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7 Things Seniors (and Everyone Else) Need to Know About FDIC Insurance

 7 Things Seniors (and Everyone Else) Need to Know About FDIC Insurance

7 Things Seniors (and Everyone Else) Need to Know About FDIC Insurance
FDIC Insurance

Older Americans put their money…and their trust…in FDIC-insured bank accounts because they want peace of mind about their hard-earned savings over the years. Here are some things seniors need to know and remember about FDIC insurance.

 7 Things Seniors Need to Know About FDIC Insurance

1. The basic limit of the insurance is $100,000 per depositor per insured bank. If you or your family have $100,000 or less in all of your deposit accounts at the same insured bank, you don't need to worry about your insurance coverage.

Your funds are fully insured Your deposits at separately licensed banks are separately insured, even if the banks are affiliated, for example, if they belong to the same parent company.

2. You may qualify for more than $100,000 in coverage at an insured bank if you have deposit accounts in different ownership categories.

There are several different ownership categories, but the most common for consumers are Sole Ownership Accounts (for one owner), Joint Ownership Accounts (for two or more people).

Self-Directed Retirement Accounts (Individual Retirement Accounts and Keogh accounts for which you choose how and where the money is deposited) and revocable trusts (an escrow account that says the funds will pass to one or more designated beneficiaries when the owner dies).

Deposits in different property categories are separately insured That means one person could have much more than $100,000 of FDIC insurance coverage at the same bank if the funds are in separate ownership categories.

3. A death or divorce in the family can reduce FDIC insurance coverage. Let's say two people have an account and one dies.

FDIC rules allow a six-month grace period after the death of a depositor to give surviving or executors the opportunity to restructure accounts.

But if you don't act within six months, you risk having your accounts exceed the $100,000 limit.

Example: A husband and wife have a joint account with a "right of survivorship," a common provision in joint accounts that specifies that if one person dies, the other will own all of the money.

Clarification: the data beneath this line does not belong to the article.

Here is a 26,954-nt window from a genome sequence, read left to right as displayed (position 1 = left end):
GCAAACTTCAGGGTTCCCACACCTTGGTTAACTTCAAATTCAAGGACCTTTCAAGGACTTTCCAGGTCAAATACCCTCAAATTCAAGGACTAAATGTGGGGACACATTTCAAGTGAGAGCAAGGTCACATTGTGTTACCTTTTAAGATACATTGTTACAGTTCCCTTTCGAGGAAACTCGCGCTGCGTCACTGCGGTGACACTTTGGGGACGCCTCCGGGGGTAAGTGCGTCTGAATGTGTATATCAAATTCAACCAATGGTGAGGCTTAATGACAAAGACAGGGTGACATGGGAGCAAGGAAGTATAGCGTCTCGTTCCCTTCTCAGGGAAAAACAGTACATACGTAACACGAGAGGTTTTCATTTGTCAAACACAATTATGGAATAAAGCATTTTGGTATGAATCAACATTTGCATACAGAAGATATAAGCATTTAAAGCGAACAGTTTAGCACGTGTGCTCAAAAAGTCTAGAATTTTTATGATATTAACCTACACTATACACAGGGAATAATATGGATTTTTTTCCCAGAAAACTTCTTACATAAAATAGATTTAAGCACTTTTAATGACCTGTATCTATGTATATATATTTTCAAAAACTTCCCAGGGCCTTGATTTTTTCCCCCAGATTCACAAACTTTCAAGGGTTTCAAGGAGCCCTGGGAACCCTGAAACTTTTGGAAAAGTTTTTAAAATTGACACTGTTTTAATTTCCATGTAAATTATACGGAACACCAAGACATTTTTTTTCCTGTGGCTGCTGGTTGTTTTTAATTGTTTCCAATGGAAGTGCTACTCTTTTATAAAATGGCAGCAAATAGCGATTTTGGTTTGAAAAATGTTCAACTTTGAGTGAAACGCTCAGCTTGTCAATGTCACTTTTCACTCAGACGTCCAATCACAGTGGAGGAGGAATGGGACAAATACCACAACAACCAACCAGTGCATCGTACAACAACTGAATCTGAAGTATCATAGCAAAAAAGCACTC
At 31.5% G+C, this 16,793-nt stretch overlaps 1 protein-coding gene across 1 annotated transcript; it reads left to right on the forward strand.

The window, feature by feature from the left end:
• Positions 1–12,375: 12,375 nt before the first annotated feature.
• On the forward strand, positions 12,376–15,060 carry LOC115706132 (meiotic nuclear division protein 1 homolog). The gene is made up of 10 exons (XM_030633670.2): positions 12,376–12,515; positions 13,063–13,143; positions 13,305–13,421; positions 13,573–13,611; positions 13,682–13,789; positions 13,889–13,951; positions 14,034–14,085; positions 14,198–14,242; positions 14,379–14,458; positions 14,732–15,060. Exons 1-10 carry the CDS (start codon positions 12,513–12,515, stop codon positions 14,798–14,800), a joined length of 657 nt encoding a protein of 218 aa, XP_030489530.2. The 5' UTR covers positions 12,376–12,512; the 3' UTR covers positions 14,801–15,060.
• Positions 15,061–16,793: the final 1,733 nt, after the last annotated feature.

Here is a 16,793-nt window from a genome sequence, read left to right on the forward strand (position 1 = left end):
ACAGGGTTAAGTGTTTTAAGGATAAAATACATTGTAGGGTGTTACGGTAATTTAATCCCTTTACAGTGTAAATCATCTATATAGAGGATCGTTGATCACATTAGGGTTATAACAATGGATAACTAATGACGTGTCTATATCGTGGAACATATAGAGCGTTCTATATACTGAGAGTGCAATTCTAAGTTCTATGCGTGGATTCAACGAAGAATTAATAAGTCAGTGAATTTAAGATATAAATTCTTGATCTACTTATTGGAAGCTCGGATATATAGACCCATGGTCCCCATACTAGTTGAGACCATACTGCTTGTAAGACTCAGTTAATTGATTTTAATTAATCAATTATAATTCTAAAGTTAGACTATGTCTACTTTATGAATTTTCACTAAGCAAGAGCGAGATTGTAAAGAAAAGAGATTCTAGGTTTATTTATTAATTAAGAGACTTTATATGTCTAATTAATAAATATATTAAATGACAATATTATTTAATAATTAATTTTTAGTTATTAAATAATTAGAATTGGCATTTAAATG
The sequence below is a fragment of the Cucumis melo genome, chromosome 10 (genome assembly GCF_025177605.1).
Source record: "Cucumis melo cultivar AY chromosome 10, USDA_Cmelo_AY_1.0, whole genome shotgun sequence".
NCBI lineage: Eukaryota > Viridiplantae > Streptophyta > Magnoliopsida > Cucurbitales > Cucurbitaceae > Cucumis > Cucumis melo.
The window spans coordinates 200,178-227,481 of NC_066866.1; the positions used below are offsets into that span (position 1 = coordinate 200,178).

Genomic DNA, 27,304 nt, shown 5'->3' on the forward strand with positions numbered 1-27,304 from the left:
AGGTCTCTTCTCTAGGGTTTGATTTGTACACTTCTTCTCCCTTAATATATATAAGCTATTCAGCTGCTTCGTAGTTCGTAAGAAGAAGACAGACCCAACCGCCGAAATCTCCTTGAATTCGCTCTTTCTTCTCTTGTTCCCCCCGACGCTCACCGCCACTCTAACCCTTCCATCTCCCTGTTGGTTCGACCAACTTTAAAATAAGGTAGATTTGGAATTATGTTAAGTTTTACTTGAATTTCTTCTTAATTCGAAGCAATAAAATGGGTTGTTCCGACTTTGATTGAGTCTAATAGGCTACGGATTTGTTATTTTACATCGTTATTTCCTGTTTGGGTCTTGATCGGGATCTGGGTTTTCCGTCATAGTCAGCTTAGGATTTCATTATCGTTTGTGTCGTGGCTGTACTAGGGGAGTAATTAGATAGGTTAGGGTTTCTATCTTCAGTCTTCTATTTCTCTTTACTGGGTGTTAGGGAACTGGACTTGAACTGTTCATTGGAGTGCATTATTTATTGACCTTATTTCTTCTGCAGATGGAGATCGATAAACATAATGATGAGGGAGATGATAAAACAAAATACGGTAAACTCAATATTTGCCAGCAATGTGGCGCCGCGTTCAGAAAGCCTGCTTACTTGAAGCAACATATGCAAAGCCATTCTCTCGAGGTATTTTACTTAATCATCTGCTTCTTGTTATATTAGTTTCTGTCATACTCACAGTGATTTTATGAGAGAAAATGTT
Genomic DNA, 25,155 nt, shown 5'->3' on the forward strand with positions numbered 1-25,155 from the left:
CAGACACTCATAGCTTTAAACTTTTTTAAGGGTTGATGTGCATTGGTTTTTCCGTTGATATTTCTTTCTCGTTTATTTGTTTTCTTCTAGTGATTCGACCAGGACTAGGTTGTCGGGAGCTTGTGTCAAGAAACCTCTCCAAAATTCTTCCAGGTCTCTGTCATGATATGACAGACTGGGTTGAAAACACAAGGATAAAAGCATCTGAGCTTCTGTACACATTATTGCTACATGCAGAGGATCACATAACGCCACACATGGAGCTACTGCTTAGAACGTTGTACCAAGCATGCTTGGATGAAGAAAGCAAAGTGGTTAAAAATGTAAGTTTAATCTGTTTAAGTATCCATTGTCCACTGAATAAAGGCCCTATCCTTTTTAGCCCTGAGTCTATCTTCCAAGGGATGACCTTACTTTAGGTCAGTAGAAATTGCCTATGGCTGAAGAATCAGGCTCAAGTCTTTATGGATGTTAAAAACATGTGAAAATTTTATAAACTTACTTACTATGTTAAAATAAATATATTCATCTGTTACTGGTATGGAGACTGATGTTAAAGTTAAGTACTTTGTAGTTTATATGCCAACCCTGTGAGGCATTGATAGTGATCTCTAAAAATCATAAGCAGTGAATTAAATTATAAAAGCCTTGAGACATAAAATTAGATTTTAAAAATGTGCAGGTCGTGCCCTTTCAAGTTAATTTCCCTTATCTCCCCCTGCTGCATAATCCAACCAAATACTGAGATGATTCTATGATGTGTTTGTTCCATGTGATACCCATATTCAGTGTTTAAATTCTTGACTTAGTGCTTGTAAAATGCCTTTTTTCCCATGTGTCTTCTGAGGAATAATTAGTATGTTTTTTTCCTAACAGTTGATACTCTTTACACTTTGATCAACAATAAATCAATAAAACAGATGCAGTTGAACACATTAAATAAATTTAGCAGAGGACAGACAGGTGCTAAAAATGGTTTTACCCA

The account is worth $150,000, which is fully insured because there are two owners (giving them up to $200,000 of coverage).

But if one of the two joint owners dies and the surviving spouse does not change the account within six months, the $150,000 deposit would automatically be insured to just $100,000 as the surviving spouse's sole proprietorship account, along with any other accounts in that category.

in the bank. The result: $50,000 or more would be over the insurance limit and at risk of loss if the bank failed.

Also note that the death or divorce of a beneficiary on certain trust accounts may reduce insurance coverage immediately There is no six month grace period in those situations.

4. No depositor has ever lost a single penny of FDIC-insured funds as a result of bankruptcy.

FDIC insurance only comes into play when an FDIC-insured banking institution goes bankrupt.

And fortunately, bank failures are rare today This is largely because all FDIC-insured banking institutions must meet high standards of financial soundness and stability.

But if your bank were to fail, FDIC insurance would cover your deposit accounts, dollar for dollar, including principal and accrued interest, up to the insurance limit.

If your bank goes bankrupt and you have deposits above the federal insurance limit of $100,000, you may be able to recover some or, in rare cases, all of your uninsured funds.

However, the vast majority of depositors at failed institutions are within the $100,000 insurance limit.

5. The FDIC's deposit insurance guarantee is rock solid. As of mid-2005, the FDIC had $48 billion in reserves to protect depositors.

Some people say they've been told (usually by investment sellers who compete with bank deposits) that the FDIC doesn't have the resources to cover depositors' insured funds if an unprecedented number of banks fail. That is false information.

6. The FDIC pays depositors immediately after an insured bank fails. Most insurance payments are made within a few days, usually the next business day after the bank closes.

Don't believe the misinformation spread by some investment sellers that it takes years for the FDIC to pay out insured depositors.

7. You are responsible for knowing your deposit insurance coverage.

Know the rules, protect your money.


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